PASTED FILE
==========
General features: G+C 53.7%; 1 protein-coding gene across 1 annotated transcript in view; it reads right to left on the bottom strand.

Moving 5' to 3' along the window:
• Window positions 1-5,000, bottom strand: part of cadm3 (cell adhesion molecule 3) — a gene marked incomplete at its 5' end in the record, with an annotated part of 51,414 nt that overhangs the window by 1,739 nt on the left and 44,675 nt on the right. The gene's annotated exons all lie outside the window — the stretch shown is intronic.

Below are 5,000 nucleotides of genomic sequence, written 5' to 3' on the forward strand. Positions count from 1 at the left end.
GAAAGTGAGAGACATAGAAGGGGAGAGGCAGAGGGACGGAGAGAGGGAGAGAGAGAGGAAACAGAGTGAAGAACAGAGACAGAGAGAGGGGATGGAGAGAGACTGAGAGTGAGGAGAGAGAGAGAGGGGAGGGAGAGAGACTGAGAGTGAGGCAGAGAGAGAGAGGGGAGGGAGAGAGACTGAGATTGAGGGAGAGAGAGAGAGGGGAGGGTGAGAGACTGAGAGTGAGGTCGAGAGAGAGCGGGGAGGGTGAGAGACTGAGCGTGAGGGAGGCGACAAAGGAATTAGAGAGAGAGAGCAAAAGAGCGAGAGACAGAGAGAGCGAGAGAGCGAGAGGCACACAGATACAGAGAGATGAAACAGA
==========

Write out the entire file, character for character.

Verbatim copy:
General features: G+C 53.7%; 1 protein-coding gene across 1 annotated transcript in view; it reads right to left on the bottom strand.

Moving 5' to 3' along the window:
• Window positions 1-5,000, bottom strand: part of cadm3 (cell adhesion molecule 3) — a gene marked incomplete at its 5' end in the record, with an annotated part of 51,414 nt that overhangs the window by 1,739 nt on the left and 44,675 nt on the right. The gene's annotated exons all lie outside the window — the stretch shown is intronic.

Below are 5,000 nucleotides of genomic sequence, written 5' to 3' on the forward strand. Positions count from 1 at the left end.
GAAAGTGAGAGACATAGAAGGGGAGAGGCAGAGGGACGGAGAGAGGGAGAGAGAGAGGAAACAGAGTGAAGAACAGAGACAGAGAGAGGGGATGGAGAGAGACTGAGAGTGAGGAGAGAGAGAGAGGGGAGGGAGAGAGACTGAGAGTGAGGCAGAGAGAGAGAGGGGAGGGAGAGAGACTGAGATTGAGGGAGAGAGAGAGAGGGGAGGGTGAGAGACTGAGAGTGAGGTCGAGAGAGAGCGGGGAGGGTGAGAGACTGAGCGTGAGGGAGGCGACAAAGGAATTAGAGAGAGAGAGCAAAAGAGCGAGAGACAGAGAGAGCGAGAGAGCGAGAGGCACACAGATACAGAGAGATGAAACAGA